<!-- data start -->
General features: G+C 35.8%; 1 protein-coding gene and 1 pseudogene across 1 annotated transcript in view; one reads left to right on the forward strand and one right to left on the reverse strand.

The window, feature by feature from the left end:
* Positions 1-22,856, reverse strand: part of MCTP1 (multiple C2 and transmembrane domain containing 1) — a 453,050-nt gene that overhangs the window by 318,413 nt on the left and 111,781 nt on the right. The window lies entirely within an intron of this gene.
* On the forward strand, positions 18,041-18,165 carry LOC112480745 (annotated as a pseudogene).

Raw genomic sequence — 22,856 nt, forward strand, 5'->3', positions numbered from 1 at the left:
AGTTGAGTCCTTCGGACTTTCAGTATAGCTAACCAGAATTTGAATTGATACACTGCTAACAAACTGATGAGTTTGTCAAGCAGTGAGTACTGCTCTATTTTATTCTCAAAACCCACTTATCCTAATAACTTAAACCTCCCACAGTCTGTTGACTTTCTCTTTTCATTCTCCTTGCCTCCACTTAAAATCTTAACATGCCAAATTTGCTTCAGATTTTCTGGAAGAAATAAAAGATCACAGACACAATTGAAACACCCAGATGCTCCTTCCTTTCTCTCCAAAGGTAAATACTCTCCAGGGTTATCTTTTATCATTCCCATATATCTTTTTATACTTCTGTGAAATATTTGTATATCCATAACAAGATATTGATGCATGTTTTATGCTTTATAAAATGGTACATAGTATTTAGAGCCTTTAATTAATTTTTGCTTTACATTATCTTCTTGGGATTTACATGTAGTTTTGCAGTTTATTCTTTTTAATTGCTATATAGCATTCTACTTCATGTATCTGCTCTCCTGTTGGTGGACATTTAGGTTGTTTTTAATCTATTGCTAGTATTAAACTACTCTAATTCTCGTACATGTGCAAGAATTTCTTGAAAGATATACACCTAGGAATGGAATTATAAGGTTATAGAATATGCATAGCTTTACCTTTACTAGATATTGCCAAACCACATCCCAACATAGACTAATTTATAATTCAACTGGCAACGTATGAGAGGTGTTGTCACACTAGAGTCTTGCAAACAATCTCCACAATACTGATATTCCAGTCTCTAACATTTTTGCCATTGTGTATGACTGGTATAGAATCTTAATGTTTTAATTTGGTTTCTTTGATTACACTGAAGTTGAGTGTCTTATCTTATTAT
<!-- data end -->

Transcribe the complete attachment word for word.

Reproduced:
General features: G+C 35.8%; 1 protein-coding gene and 1 pseudogene across 1 annotated transcript in view; one reads left to right on the forward strand and one right to left on the reverse strand.

The window, feature by feature from the left end:
* Positions 1-22,856, reverse strand: part of MCTP1 (multiple C2 and transmembrane domain containing 1) — a 453,050-nt gene that overhangs the window by 318,413 nt on the left and 111,781 nt on the right. The window lies entirely within an intron of this gene.
* On the forward strand, positions 18,041-18,165 carry LOC112480745 (annotated as a pseudogene).

Raw genomic sequence — 22,856 nt, forward strand, 5'->3', positions numbered from 1 at the left:
AGTTGAGTCCTTCGGACTTTCAGTATAGCTAACCAGAATTTGAATTGATACACTGCTAACAAACTGATGAGTTTGTCAAGCAGTGAGTACTGCTCTATTTTATTCTCAAAACCCACTTATCCTAATAACTTAAACCTCCCACAGTCTGTTGACTTTCTCTTTTCATTCTCCTTGCCTCCACTTAAAATCTTAACATGCCAAATTTGCTTCAGATTTTCTGGAAGAAATAAAAGATCACAGACACAATTGAAACACCCAGATGCTCCTTCCTTTCTCTCCAAAGGTAAATACTCTCCAGGGTTATCTTTTATCATTCCCATATATCTTTTTATACTTCTGTGAAATATTTGTATATCCATAACAAGATATTGATGCATGTTTTATGCTTTATAAAATGGTACATAGTATTTAGAGCCTTTAATTAATTTTTGCTTTACATTATCTTCTTGGGATTTACATGTAGTTTTGCAGTTTATTCTTTTTAATTGCTATATAGCATTCTACTTCATGTATCTGCTCTCCTGTTGGTGGACATTTAGGTTGTTTTTAATCTATTGCTAGTATTAAACTACTCTAATTCTCGTACATGTGCAAGAATTTCTTGAAAGATATACACCTAGGAATGGAATTATAAGGTTATAGAATATGCATAGCTTTACCTTTACTAGATATTGCCAAACCACATCCCAACATAGACTAATTTATAATTCAACTGGCAACGTATGAGAGGTGTTGTCACACTAGAGTCTTGCAAACAATCTCCACAATACTGATATTCCAGTCTCTAACATTTTTGCCATTGTGTATGACTGGTATAGAATCTTAATGTTTTAATTTGGTTTCTTTGATTACACTGAAGTTGAGTGTCTTATCTTATTAT